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An ice storm hit the Austin area the week of Jan. 30. Hundreds of thousands of residents and businesses lost power as ice-covered trees toppled power lines across the city.

Austin Energy shares recovery, emergency preparation plans

Austin Energy crew working on the Cap Metro electricity on Feb. 6, 2023 at NFM620 gazert lake rd after a tree branch fell on the cables during the snow storm last week in Austin, Texas. Patricia Lim/KUT
Patricia Lim
/
KUT
Austin Energy plans to conduct an audit of its vegetation management practices, adding staff to its emergency management team and analyzing how utilities in Orlando and Jacksonville, Florida, and Long Island prepare for disasters and manage restoration of power.

Leaders of Austin Energy have started to move forward in the aftermath of the winter storm earlier this month that left hundreds of thousands of Austinites in the dark for days at a time. The next steps outlined include streamlining communications, better assessing the extent of power outages, and determining the cost and timelines for burying power lines.

The entire City Council gathered for Tuesday’s meeting of the Austin Energy Utility Oversight Committee to hear a progress update from AE’s leadership and ask questions about the utility’s forthcoming after-action report on the storm, which layered nearly an inch of ice on the area. The weight of the ice damaged countless drought-stricken trees, bringing down power and communications lines throughout the city. AE General Manager Jackie Sargent said at the worst moments of the crisis, nearly 174,000 homes were without power.

Other steps AE plans to take include conducting an audit of its vegetation management practices, adding staff to its emergency management team and analyzing how utilities in Orlando and Jacksonville, Florida, and Long Island prepare for disasters and manage restoration of power.

Sargent said there are other steps that will result from the after-action report, which Council is expected to receive or be updated on at its April 11 meeting.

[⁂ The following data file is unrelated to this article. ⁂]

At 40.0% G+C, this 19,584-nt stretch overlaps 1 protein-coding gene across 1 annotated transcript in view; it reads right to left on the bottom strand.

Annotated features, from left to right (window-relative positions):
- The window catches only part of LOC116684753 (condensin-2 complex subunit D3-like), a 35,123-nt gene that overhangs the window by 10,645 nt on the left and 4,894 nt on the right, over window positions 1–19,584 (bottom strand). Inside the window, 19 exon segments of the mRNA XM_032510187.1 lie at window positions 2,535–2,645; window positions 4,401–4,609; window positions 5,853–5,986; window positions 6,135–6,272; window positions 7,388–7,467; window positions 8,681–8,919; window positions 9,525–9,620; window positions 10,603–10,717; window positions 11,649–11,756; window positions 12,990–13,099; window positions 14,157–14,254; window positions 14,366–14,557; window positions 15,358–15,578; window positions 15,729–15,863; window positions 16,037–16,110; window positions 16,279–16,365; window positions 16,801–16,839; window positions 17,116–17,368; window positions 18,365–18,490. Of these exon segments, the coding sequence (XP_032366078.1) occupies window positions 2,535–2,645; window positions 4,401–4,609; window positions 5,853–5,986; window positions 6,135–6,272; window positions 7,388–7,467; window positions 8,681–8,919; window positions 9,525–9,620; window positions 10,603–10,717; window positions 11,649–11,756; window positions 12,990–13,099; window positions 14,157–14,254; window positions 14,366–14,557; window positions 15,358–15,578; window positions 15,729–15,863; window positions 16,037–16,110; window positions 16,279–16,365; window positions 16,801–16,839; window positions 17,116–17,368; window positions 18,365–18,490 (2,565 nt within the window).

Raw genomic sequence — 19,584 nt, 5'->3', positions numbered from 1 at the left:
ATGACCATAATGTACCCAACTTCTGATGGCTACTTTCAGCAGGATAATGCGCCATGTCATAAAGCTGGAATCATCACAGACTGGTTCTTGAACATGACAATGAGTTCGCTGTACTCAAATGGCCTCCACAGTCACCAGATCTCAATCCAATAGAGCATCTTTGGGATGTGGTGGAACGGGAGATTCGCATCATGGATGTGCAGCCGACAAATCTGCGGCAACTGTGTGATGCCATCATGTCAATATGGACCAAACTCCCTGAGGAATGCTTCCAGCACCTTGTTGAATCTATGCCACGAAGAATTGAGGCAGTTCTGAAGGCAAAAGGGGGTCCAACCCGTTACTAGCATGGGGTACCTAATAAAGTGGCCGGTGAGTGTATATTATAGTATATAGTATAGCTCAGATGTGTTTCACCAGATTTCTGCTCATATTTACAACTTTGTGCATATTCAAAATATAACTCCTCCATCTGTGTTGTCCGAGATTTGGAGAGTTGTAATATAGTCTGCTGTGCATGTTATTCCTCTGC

“While this event was historic, these types of extreme weather events which cause long-duration outages are becoming more common. Climate change is here and if we are going to address the challenges of extreme weather head-on we need increased support and coordination of our entire city infrastructure to be more resilient,” she said. “We are not waiting for that report to be completed to take action, and we will continue to do so throughout this process.”

Other AE staff took turns explaining to Council how the combination of damaged or destroyed trees and power and communication lines strongly affixed to utility poles caused some poles to snap entirely. Unlike the February 2021 winter storm that disrupted power due to forced blackouts, the damage to distinct sections of circuits throughout the city made it laborious and time-consuming to restore power in many places.

Council members asked a number of questions or made statements during the brief comment period, with some expressing frustration at not being able to communicate as much as they wanted to in the meeting with AE leadership. The Council web forum is another avenue for the 11-member body to lodge their questions to be addressed in the report.

Council Member Alison Alter said she wants to work with interim City Manager Jesús Garza on having an outside agency or organization conduct an independent review of the utility to determine how well it is operating and preparing for extreme weather.

Alter said the upgrades made to AE’s online power outage map didn’t improve the site enough to be useful for residents waiting days for their power to come back on.

“We really need to understand how we are either fixing the map or changing how we’re communicating with the public on how the map is used in a storm situation,” she said. “People were combining the map with the text messages they were getting and saying this is a system that should function together, and it didn’t function together.”

Mayor Kirk Watson pushed for the overview of possibly burying power lines to take into account major infrastructure projects such as Project Connect so the necessary work could be coordinated to save time and money wherever possible.

“Disruption makes a big difference and cost is also a big difference,” he said. “If there’s an opportunity to do what we would otherwise think would be a good thing at the same time – and that’s burying lines when you’re making infrastructure changes – we ought to at least look at that.”

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